Concrete in the Classroom
Tarmac help cement pupils’ knowledge of concrete with school visit to Dunbar cement plant
TARMAC’s Dunbar cement plant has hosted a visit by 22 pupils from The Royal High School in Edinburgh to round off the school’s five 50-minute lesson project called ‘Concrete in the Classroom’.
As part of the project, pupils from The Royal High School have learned about the history of concrete, how the material is produced, health and safety in the workplace, how to mix and make the product, and where the products are used. Finally, they got to see how one of the key components of concrete is made at Dunbar cement plant.
Concrete in the Classroom is a ‘Curriculum for Excellence’ resource run by Concrete Scotland. It takes pupils through five construction-related lessons and culminates in a site visit to an operational concrete or cement plant.
The initiative was launched to help address the need for more vocational learning and better links between education and industry to help highlight career opportunities.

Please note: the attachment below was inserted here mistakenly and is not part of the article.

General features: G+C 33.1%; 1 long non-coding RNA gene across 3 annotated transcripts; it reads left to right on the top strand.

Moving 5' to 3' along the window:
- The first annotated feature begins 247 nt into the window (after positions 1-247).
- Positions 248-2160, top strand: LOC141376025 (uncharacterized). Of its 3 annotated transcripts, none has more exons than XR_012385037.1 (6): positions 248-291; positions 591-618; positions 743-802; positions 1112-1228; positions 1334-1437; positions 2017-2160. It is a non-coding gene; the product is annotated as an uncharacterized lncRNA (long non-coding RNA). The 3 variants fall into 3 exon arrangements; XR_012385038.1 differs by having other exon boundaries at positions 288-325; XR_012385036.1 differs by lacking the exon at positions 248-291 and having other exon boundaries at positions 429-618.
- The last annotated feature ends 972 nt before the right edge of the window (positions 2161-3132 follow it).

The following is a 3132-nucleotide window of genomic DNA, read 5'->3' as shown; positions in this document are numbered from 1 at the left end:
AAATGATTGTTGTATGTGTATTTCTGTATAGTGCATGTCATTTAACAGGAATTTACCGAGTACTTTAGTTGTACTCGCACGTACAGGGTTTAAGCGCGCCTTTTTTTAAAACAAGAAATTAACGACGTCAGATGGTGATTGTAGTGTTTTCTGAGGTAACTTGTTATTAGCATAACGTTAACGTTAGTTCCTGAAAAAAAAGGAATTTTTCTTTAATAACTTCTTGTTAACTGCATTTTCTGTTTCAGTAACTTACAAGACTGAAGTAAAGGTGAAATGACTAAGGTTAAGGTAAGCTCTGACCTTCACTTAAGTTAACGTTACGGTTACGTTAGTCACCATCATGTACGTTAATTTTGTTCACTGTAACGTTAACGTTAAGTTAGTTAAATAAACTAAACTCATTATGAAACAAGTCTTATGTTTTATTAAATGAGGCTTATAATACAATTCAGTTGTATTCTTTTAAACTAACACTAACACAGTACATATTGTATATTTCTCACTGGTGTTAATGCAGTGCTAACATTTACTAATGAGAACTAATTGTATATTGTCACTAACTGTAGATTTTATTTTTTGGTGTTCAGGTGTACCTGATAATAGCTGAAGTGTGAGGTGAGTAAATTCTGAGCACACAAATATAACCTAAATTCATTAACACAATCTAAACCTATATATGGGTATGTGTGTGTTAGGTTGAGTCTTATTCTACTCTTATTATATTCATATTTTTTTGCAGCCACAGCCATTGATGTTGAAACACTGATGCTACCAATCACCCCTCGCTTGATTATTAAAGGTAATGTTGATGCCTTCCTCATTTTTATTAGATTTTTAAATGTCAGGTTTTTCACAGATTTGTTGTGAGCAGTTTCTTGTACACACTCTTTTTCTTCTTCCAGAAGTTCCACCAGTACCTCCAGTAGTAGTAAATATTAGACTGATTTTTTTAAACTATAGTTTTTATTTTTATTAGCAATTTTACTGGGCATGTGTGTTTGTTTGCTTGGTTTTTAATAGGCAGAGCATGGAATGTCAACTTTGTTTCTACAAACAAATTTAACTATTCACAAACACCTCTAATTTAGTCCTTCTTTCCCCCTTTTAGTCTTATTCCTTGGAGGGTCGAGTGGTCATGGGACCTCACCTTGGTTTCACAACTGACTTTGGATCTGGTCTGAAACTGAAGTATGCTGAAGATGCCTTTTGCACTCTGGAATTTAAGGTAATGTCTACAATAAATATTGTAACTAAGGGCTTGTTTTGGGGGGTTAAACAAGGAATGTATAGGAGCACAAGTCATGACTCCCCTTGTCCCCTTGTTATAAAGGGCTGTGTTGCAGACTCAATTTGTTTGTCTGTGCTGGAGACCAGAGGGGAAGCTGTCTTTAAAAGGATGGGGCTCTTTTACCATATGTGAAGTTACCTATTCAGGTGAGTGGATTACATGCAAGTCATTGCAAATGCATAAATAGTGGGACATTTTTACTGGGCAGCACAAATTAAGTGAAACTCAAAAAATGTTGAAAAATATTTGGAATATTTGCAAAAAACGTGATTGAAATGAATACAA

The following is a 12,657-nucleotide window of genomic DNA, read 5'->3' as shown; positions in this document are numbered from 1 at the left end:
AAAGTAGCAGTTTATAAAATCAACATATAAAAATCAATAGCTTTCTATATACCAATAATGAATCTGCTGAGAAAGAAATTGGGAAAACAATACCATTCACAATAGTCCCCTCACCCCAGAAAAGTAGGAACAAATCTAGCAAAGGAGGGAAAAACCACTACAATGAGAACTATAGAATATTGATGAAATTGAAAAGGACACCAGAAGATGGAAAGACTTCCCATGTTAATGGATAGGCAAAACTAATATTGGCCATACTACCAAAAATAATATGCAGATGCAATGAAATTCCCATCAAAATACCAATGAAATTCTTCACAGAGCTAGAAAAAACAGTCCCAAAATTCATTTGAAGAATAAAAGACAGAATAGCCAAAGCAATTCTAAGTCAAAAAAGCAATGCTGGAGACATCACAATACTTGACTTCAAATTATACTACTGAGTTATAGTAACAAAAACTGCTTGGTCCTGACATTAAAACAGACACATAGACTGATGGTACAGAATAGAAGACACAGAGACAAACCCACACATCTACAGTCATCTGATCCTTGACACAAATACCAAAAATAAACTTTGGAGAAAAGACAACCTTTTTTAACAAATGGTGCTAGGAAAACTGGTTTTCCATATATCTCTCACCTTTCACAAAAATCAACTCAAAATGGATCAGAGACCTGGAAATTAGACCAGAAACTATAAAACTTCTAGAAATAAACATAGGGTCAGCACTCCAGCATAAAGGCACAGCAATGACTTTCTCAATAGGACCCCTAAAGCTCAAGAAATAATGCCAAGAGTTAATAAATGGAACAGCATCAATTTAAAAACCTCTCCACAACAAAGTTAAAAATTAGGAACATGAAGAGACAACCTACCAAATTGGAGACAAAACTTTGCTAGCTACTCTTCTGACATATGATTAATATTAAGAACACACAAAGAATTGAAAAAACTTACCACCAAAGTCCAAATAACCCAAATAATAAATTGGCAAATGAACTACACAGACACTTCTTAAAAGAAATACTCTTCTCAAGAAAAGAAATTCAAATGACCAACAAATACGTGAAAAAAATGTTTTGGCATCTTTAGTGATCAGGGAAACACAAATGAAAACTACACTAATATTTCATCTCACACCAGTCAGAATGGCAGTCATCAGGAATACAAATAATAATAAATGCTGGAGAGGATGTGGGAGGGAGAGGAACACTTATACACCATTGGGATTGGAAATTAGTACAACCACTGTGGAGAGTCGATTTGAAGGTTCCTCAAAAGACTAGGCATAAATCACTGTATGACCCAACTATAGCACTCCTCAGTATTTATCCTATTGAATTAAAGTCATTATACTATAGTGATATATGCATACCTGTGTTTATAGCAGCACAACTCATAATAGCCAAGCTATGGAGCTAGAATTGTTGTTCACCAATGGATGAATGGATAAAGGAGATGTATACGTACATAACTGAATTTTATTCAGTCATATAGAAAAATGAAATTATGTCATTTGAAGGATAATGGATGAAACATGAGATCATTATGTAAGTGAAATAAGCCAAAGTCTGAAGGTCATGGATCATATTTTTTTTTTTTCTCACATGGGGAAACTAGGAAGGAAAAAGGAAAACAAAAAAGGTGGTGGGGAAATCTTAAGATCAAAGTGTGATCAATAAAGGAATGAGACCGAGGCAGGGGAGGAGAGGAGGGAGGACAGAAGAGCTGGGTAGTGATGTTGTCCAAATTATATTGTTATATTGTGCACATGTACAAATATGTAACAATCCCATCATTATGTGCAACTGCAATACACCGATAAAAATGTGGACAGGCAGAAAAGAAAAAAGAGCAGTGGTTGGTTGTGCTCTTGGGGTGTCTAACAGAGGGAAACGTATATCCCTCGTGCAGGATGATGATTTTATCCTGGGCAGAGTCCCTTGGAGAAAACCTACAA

Dunbar cement plant manager Oliver Curtin said: ‘It was a pleasure to host this group of students here at the only cement plant in Scotland. They have clearly learned a lot about cement and concrete through their five lessons and it was refreshing to see their enthusiasm for the industry.
‘We are proactively look for ways to work with educational establishments to demonstrate the range of career options in the world of construction materials, so it was great to be part of ‘Concrete in the Classroom’.’
Dale Lyon, director of Concrete Scotland, said: ‘We were delighted that Tarmac and Dunbar cement works were able to host one of our school visits as the culmination of the Concrete in the Classroom Programme. We were able to contextualize the learning into the world of work through the site visit.’
Mr Lyon added: ‘CITB has supported the development of the programme over the last few years through an extended pilot and currently in developing an SQA qualification that we hope to be available for schools at the start of the 2017/18 academic year.’